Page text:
In April 1911, the U.S. Marshals seized all the cameras and equipment at the California Motion Picture Manufacturing Company’s offices in Los Angeles, in accordance with “trust’s” Patent Company’s rights in the illegal use of such equipment by independent producers. This interruption did not prevent the company from going on with its ambitious plans, filming that very month its first comedy in Long Beach. In fact, the California Motion Picture Manufacturing Company had begun its ambitious building project, to be called the Arrowhead Theatre, located at 337, The Pike, the foundation of a modern, up-to-date motion picture theatre, to provide the first of a series of public viewing halls connected with the film producers at the Long Beach studio. Directly north of the Unique Theatre (336, The Pike), earlier called the Byde A Whyle Theatre, and west of the Bernice Apartments, excavation and construction of the Arrowhead Theatre began, April 13, 1911, with contractor Craig in charge. With a staff of eight persons permanently employed and several part-time workers, the California Motion Picture Manufacturing Company was planning on the continued growth of all the town’s businesses, with particular attention, of course, directed toward the exciting potential of the new film industry. The company would show all its own movies and import others. The new California Motion Picture Company’s theatre opened its doors on May 13, 1911—without a roof, showing its first comedy, On Matrimonial Seas. The company wanted to meet its own deadline, though there had been construction delays. Therefore, the first shows were at night, when no roof would be needed to keep out daylight (Balboa Films 20).
By January 1911, the company was making promotional films to attract Eastern filmmakers and a photoplay, On Matrimonial Seas, the only productions for which documentation has been found for this historic studio at Long Beach. The full story and filmography of the California Motion Manufacturing Company are not known. However, the local press did note another motion picture company in Long Beach about the same time: The International Moving Picture Company, founded on May 23, 1911. That company was a joint U.S. and Japanese venture with films made in both countries. Organized with a capital of $15,000, this international company was headed by Ichiro Asai, a Japanese citizen who lived in Long Beach and who worked for John Bowers. Later, Bowers was shot to death in a lover’s triangle. After Bowers’ death, the newspapers never made any other mention of Asai’s company.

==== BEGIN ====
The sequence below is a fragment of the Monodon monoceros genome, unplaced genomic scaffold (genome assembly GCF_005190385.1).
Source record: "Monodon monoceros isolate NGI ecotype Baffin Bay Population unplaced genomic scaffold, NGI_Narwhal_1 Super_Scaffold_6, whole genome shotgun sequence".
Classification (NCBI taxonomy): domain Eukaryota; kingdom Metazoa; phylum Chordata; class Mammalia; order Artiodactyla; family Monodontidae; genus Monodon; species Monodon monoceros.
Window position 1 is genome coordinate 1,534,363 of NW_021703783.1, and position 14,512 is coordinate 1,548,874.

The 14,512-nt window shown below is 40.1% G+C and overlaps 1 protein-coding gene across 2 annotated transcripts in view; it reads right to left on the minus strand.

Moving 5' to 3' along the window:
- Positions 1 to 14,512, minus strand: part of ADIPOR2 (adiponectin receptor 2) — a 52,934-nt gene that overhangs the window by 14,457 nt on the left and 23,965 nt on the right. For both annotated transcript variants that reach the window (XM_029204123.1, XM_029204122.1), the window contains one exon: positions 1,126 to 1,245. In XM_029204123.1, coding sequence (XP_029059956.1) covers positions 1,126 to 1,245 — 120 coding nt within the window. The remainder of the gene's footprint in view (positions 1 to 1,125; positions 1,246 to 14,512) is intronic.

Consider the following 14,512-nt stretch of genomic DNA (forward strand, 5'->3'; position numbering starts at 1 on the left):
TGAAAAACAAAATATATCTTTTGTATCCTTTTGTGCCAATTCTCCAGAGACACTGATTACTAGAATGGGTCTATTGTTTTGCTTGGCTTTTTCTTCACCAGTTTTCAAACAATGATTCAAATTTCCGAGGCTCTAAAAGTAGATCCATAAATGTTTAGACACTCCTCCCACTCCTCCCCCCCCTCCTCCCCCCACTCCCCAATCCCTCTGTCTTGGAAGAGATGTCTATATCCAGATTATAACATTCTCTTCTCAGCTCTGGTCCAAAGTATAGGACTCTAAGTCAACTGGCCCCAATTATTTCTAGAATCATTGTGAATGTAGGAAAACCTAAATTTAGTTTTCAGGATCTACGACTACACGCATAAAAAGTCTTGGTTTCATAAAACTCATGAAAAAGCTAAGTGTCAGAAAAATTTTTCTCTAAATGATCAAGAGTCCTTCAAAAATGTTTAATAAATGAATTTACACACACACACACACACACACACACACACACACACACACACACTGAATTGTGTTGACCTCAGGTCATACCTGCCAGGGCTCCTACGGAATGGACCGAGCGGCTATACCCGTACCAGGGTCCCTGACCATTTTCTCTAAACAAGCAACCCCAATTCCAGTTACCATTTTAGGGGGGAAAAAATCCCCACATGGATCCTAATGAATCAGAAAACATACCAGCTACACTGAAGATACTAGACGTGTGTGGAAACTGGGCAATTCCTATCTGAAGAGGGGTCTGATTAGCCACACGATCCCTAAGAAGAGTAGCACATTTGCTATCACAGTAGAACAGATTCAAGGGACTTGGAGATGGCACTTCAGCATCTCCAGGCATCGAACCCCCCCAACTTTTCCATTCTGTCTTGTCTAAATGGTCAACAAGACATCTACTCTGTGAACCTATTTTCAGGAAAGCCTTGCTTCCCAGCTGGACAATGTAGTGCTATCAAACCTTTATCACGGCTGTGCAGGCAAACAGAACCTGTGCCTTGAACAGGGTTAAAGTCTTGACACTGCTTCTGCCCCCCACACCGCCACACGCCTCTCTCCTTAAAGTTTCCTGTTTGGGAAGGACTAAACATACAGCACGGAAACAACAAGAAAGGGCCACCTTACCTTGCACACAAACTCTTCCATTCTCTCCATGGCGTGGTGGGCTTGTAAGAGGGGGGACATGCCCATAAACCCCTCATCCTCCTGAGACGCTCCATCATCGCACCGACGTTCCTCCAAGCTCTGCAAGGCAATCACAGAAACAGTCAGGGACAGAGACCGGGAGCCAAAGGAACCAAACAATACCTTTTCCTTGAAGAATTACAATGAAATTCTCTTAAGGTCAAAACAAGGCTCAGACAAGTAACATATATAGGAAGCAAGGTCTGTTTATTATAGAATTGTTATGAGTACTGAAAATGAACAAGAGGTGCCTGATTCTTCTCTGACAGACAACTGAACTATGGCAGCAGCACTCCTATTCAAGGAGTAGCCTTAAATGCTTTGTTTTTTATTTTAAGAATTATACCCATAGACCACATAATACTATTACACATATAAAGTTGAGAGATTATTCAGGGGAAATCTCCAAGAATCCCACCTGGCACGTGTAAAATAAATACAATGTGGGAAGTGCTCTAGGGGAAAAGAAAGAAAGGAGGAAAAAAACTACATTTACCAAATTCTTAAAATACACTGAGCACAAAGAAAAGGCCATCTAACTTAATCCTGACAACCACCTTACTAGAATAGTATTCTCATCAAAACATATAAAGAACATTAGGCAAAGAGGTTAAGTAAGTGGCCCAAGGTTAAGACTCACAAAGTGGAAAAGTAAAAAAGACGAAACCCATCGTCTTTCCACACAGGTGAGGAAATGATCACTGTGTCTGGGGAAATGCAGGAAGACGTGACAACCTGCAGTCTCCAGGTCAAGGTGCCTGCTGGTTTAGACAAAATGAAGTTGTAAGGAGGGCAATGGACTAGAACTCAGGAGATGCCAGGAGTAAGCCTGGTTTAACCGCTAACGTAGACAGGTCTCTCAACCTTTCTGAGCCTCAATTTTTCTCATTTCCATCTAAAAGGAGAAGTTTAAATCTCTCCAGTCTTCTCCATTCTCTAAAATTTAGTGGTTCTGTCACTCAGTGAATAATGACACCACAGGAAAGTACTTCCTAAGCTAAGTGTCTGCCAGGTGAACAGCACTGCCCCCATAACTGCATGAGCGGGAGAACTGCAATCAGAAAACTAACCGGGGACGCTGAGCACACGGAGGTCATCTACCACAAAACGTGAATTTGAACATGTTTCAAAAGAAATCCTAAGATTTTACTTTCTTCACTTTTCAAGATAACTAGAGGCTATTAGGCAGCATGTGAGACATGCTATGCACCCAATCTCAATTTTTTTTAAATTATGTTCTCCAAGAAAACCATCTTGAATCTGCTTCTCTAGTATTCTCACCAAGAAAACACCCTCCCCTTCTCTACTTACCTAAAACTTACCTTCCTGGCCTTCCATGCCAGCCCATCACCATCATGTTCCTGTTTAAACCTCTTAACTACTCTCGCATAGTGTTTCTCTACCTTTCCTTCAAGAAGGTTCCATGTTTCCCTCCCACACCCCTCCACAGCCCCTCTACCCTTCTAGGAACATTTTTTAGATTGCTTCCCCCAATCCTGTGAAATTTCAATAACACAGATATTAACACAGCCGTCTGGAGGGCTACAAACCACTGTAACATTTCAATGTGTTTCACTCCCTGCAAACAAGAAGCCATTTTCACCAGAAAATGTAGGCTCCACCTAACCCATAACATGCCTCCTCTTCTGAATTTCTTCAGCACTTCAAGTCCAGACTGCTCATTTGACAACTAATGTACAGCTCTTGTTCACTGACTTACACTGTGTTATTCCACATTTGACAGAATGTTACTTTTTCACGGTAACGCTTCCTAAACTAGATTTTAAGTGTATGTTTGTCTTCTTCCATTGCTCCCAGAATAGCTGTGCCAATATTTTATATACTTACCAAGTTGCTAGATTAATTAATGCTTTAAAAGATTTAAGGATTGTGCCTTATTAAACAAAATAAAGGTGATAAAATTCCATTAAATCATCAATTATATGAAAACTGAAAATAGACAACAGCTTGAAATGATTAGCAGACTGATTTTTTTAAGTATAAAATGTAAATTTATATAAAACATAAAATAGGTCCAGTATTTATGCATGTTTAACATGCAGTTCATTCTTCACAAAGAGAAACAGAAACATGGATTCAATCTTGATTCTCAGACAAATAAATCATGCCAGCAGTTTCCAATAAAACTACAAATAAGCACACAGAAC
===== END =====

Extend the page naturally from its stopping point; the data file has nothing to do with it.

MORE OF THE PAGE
By 1913, the Edison Company planned to rent the California Motion Picture Manufacturing Company. According to the Daily Telegram, the Edison Company had a weekly output of $3,000.00 to $4,000.00. There were 40 to 60 actors and mechanics employed at the Edison Studios in Long Beach, headed by J. Searle Dawley, one of the most reputed managers in the movie industry. The regular members of the company included: Laura Sawyer, Jessie McAllister, Betty Harte, Sidney Ayres, Anna Dodge, Ben F. Wilson, Charles Sutton, Richard Allen, Gordon Sackville, Cy Palmer, Dick La Reno, Duane Wager, and James Gordon. The article in the Daily Telegram claimed that Edison’s company had much expanded the former California Motion Picture Manufacturing Company, transforming the studio into one of the most complete, one of the rare ones that included an indoor studio (Mar. 22, 1913, 2: 1).
Filmography of California Motion Picture Manufacturing Company, 1910-1913:
|Film Title (no. of reels)
|May 03, 1913
|Dances of the Ages (2)
|May 26, 1913
|Dancer, The (1)
|Jewels of the Madonna, The
|Old Monk’s Tale, The
|Feb. 15, 1913
|On Matrimonial Seas
|May 13, 1911
|Jan. – May 1911
|Jan. – May 1911
|Winter Sports in Southern California
|Mar. 15, 1911
In preparing their history of the Long Beach studios, the co-authors, Jean-Jacques Jura and Rodney Norman Bardin II, gleaned the Balboa scrapbook at the Historical Society of Long Beach and entries in The American Film Institute Catalog as well as from Henry King Director, including important research by Claudine Burnett, Head of Literature and History, at the Long Beach Public Library.
Most contributions provided by Claudine Burnett were obtained from two Long Beach daily newspapers, the Daily Telegram and the Long Beach Press. These papers were thoroughly searched from 1910 to 1923, with all information regarding film studios in Long Beach noted and indexed in the Long Beach Collection Newspaper Index. Mrs. Burnett also researched thoroughly Variety from June 11, 1910 to February 28, 1919.
The Historical Society of Long Beach provided their publicity scrapbook of the Balboa Studios for 1913 and 1914, identified as Press Clippings, vol. 1, the second volume of which is presently unavailable. The co-authors also researched The American Film Institute Catalog, cross-referencing as much as possible to obtain the maximum listing of films produced at Balboa Studios.